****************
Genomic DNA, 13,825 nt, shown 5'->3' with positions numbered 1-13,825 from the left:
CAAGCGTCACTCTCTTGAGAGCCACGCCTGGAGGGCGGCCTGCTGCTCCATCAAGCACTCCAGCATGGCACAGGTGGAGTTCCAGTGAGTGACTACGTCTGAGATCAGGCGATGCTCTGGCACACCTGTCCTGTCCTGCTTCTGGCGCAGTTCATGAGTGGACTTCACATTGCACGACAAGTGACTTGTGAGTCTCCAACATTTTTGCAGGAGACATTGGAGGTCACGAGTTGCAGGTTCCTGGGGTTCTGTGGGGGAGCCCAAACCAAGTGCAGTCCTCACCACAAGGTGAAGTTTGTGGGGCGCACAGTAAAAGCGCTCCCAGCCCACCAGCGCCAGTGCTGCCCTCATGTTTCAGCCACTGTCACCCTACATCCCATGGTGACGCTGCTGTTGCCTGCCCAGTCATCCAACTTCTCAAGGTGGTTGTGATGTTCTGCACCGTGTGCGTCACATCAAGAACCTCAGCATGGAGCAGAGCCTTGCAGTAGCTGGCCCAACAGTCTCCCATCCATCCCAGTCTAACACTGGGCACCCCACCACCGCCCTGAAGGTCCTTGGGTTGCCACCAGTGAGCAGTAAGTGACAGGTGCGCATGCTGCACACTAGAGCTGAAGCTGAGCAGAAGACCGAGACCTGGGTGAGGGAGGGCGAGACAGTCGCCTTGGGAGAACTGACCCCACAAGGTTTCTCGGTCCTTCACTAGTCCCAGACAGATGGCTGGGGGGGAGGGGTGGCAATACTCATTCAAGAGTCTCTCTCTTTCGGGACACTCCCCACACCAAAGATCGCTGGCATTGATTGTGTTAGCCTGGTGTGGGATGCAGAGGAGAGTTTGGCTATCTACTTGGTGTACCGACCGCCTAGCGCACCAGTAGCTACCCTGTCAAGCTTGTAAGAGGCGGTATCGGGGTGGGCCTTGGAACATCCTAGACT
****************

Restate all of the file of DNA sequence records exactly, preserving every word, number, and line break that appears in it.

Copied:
Genomic DNA, 13,825 nt, shown 5'->3' with positions numbered 1-13,825 from the left:
CAAGCGTCACTCTCTTGAGAGCCACGCCTGGAGGGCGGCCTGCTGCTCCATCAAGCACTCCAGCATGGCACAGGTGGAGTTCCAGTGAGTGACTACGTCTGAGATCAGGCGATGCTCTGGCACACCTGTCCTGTCCTGCTTCTGGCGCAGTTCATGAGTGGACTTCACATTGCACGACAAGTGACTTGTGAGTCTCCAACATTTTTGCAGGAGACATTGGAGGTCACGAGTTGCAGGTTCCTGGGGTTCTGTGGGGGAGCCCAAACCAAGTGCAGTCCTCACCACAAGGTGAAGTTTGTGGGGCGCACAGTAAAAGCGCTCCCAGCCCACCAGCGCCAGTGCTGCCCTCATGTTTCAGCCACTGTCACCCTACATCCCATGGTGACGCTGCTGTTGCCTGCCCAGTCATCCAACTTCTCAAGGTGGTTGTGATGTTCTGCACCGTGTGCGTCACATCAAGAACCTCAGCATGGAGCAGAGCCTTGCAGTAGCTGGCCCAACAGTCTCCCATCCATCCCAGTCTAACACTGGGCACCCCACCACCGCCCTGAAGGTCCTTGGGTTGCCACCAGTGAGCAGTAAGTGACAGGTGCGCATGCTGCACACTAGAGCTGAAGCTGAGCAGAAGACCGAGACCTGGGTGAGGGAGGGCGAGACAGTCGCCTTGGGAGAACTGACCCCACAAGGTTTCTCGGTCCTTCACTAGTCCCAGACAGATGGCTGGGGGGGAGGGGTGGCAATACTCATTCAAGAGTCTCTCTCTTTCGGGACACTCCCCACACCAAAGATCGCTGGCATTGATTGTGTTAGCCTGGTGTGGGATGCAGAGGAGAGTTTGGCTATCTACTTGGTGTACCGACCGCCTAGCGCACCAGTAGCTACCCTGTCAAGCTTGTAAGAGGCGGTATCGGGGTGGGCCTTGGAACATCCTAGACT